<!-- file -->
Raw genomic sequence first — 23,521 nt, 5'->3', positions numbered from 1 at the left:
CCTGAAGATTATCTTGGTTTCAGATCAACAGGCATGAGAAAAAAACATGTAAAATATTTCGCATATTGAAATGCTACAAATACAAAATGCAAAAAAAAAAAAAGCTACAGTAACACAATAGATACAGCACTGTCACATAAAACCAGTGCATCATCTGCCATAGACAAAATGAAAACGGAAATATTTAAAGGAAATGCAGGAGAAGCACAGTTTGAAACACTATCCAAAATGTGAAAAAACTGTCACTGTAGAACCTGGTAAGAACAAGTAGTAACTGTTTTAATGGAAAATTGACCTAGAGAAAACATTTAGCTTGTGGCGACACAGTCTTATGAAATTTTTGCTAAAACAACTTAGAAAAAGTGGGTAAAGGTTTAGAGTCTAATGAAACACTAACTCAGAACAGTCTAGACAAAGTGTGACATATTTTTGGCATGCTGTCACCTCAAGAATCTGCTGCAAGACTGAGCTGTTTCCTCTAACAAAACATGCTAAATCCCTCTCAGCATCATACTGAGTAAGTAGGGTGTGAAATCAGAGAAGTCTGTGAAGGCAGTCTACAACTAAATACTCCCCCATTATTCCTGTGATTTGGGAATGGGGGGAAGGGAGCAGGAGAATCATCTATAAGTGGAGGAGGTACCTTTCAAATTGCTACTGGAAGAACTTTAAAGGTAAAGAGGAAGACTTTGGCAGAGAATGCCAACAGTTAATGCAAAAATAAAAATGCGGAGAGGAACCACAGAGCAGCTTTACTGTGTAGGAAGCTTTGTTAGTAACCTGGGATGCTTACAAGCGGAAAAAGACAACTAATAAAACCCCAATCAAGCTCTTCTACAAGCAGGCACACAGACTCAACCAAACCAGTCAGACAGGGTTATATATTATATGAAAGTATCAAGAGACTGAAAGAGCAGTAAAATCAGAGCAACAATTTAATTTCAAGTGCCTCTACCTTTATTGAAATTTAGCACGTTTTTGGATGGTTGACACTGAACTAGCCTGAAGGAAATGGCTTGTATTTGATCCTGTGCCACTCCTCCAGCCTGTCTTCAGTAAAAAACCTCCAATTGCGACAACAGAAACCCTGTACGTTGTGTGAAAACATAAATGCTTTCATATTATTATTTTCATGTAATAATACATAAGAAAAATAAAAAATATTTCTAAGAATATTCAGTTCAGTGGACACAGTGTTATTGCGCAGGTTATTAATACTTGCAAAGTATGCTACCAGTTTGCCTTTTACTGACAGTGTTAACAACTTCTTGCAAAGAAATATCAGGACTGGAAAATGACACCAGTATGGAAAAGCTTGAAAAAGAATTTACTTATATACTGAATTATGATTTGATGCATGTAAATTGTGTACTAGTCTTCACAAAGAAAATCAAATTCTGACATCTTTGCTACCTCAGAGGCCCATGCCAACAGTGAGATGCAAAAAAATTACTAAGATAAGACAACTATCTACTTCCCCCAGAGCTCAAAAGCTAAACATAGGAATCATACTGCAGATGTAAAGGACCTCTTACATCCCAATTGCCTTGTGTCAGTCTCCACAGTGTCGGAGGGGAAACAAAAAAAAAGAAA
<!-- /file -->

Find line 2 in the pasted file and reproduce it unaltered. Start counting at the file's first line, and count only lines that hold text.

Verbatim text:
CCTGAAGATTATCTTGGTTTCAGATCAACAGGCATGAGAAAAAAACATGTAAAATATTTCGCATATTGAAATGCTACAAATACAAAATGCAAAAAAAAAAAAAGCTACAGTAACACAATAGATACAGCACTGTCACATAAAACCAGTGCATCATCTGCCATAGACAAAATGAAAACGGAAATATTTAAAGGAAATGCAGGAGAAGCACAGTTTGAAACACTATCCAAAATGTGAAAAAACTGTCACTGTAGAACCTGGTAAGAACAAGTAGTAACTGTTTTAATGGAAAATTGACCTAGAGAAAACATTTAGCTTGTGGCGACACAGTCTTATGAAATTTTTGCTAAAACAACTTAGAAAAAGTGGGTAAAGGTTTAGAGTCTAATGAAACACTAACTCAGAACAGTCTAGACAAAGTGTGACATATTTTTGGCATGCTGTCACCTCAAGAATCTGCTGCAAGACTGAGCTGTTTCCTCTAACAAAACATGCTAAATCCCTCTCAGCATCATACTGAGTAAGTAGGGTGTGAAATCAGAGAAGTCTGTGAAGGCAGTCTACAACTAAATACTCCCCCATTATTCCTGTGATTTGGGAATGGGGGGAAGGGAGCAGGAGAATCATCTATAAGTGGAGGAGGTACCTTTCAAATTGCTACTGGAAGAACTTTAAAGGTAAAGAGGAAGACTTTGGCAGAGAATGCCAACAGTTAATGCAAAAATAAAAATGCGGAGAGGAACCACAGAGCAGCTTTACTGTGTAGGAAGCTTTGTTAGTAACCTGGGATGCTTACAAGCGGAAAAAGACAACTAATAAAACCCCAATCAAGCTCTTCTACAAGCAGGCACACAGACTCAACCAAACCAGTCAGACAGGGTTATATATTATATGAAAGTATCAAGAGACTGAAAGAGCAGTAAAATCAGAGCAACAATTTAATTTCAAGTGCCTCTACCTTTATTGAAATTTAGCACGTTTTTGGATGGTTGACACTGAACTAGCCTGAAGGAAATGGCTTGTATTTGATCCTGTGCCACTCCTCCAGCCTGTCTTCAGTAAAAAACCTCCAATTGCGACAACAGAAACCCTGTACGTTGTGTGAAAACATAAATGCTTTCATATTATTATTTTCATGTAATAATACATAAGAAAAATAAAAAATATTTCTAAGAATATTCAGTTCAGTGGACACAGTGTTATTGCGCAGGTTATTAATACTTGCAAAGTATGCTACCAGTTTGCCTTTTACTGACAGTGTTAACAACTTCTTGCAAAGAAATATCAGGACTGGAAAATGACACCAGTATGGAAAAGCTTGAAAAAGAATTTACTTATATACTGAATTATGATTTGATGCATGTAAATTGTGTACTAGTCTTCACAAAGAAAATCAAATTCTGACATCTTTGCTACCTCAGAGGCCCATGCCAACAGTGAGATGCAAAAAAATTACTAAGATAAGACAACTATCTACTTCCCCCAGAGCTCAAAAGCTAAACATAGGAATCATACTGCAGATGTAAAGGACCTCTTACATCCCAATTGCCTTGTGTCAGTCTCCACAGTGTCGGAGGGGAAACAAAAAAAAAGAAA